New York Times Magazine contributing writer Christopher Caldwell apparently thinks that it may be. Caldwell builds his essay "The Post 8/10 World," around a comment made by British Prime Minister Tony Blair who claimed that global terrorism "means traditional civil liberty arguments are not so much wrong as just made for another age." Caldwell writes that Blair. . .
. . . was saying that war has shown many of our liberties to be illusory. The "civil liberties" we know do not bubble up from natural law or from something timeless and universal in the human character. They may be significant accomplishments, but they are temporal ones, bound to certain stages of technology or to certain styles of social organization.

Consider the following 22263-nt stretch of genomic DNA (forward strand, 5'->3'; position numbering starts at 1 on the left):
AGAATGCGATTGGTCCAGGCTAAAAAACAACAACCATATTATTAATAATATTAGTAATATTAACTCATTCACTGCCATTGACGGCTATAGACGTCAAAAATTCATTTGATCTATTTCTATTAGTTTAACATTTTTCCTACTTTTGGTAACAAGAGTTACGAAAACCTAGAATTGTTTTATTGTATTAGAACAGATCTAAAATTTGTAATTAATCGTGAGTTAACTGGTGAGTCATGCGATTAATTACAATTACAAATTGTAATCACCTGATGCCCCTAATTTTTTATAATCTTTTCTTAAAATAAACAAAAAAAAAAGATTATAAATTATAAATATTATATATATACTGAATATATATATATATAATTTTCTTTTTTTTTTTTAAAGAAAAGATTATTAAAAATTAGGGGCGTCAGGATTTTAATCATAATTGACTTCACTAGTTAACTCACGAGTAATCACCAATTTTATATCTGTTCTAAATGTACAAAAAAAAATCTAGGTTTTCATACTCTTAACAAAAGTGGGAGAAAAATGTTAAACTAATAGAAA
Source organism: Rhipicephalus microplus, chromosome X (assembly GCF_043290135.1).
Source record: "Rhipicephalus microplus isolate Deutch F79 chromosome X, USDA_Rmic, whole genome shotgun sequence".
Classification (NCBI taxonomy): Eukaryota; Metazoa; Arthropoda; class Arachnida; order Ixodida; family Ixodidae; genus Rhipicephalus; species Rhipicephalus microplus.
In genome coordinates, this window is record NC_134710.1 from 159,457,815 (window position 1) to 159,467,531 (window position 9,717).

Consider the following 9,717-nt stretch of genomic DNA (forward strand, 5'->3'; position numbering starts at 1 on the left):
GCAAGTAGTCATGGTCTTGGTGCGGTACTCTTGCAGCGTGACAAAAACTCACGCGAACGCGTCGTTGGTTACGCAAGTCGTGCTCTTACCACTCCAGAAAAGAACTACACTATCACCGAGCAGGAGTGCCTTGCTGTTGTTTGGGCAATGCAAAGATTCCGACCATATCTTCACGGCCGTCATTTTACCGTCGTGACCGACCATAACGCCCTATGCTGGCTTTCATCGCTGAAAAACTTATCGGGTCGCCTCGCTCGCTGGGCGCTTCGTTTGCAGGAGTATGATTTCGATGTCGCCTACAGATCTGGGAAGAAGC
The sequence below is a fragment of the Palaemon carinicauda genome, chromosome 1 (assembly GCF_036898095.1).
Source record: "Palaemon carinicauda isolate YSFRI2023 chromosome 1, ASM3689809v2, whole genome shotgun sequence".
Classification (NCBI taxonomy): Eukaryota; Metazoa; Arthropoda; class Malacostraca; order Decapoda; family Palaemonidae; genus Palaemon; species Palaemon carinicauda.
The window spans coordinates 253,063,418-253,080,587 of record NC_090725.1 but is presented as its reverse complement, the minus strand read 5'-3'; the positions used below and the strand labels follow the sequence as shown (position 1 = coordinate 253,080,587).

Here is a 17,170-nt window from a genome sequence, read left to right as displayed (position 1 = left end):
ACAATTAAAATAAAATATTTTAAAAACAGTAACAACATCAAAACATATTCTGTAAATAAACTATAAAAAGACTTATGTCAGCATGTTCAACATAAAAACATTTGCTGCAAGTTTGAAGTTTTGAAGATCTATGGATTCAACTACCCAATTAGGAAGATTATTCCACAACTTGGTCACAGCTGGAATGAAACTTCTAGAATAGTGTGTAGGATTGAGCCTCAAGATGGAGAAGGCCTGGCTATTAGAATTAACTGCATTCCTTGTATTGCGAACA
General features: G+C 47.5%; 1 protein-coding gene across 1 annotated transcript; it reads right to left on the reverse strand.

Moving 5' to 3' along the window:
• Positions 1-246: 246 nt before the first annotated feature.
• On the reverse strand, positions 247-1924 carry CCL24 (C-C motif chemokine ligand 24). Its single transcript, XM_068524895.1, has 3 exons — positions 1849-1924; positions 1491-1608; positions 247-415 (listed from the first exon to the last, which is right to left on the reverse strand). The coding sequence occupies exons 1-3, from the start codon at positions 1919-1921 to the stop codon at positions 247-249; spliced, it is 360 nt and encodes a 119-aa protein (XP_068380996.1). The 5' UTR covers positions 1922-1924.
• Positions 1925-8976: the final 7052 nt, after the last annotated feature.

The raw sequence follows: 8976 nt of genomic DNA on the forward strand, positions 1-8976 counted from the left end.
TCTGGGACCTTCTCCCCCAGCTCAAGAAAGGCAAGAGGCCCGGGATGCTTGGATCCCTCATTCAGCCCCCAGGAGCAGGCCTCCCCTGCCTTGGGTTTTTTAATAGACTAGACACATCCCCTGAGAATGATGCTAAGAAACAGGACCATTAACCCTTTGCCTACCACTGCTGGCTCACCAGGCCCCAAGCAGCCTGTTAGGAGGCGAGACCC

Blair's opponents equate today's civil liberties protections with core British values. He is saying they are no such thing—they are temporary adjustments that were useful under certain specific circumstances in part of Europe between World War II and the late 20th century.
Countries with strong civil liberties protections are not weaker because of them. After all, the countries that defended civil liberties are the ones that shoved both Fascism and Communism into the dustbin of history last century. Primitive Islamist radicals do not pose a greater threat than those earlier totalitarianisms did.
In any case, Caldwell's whole glum article is here.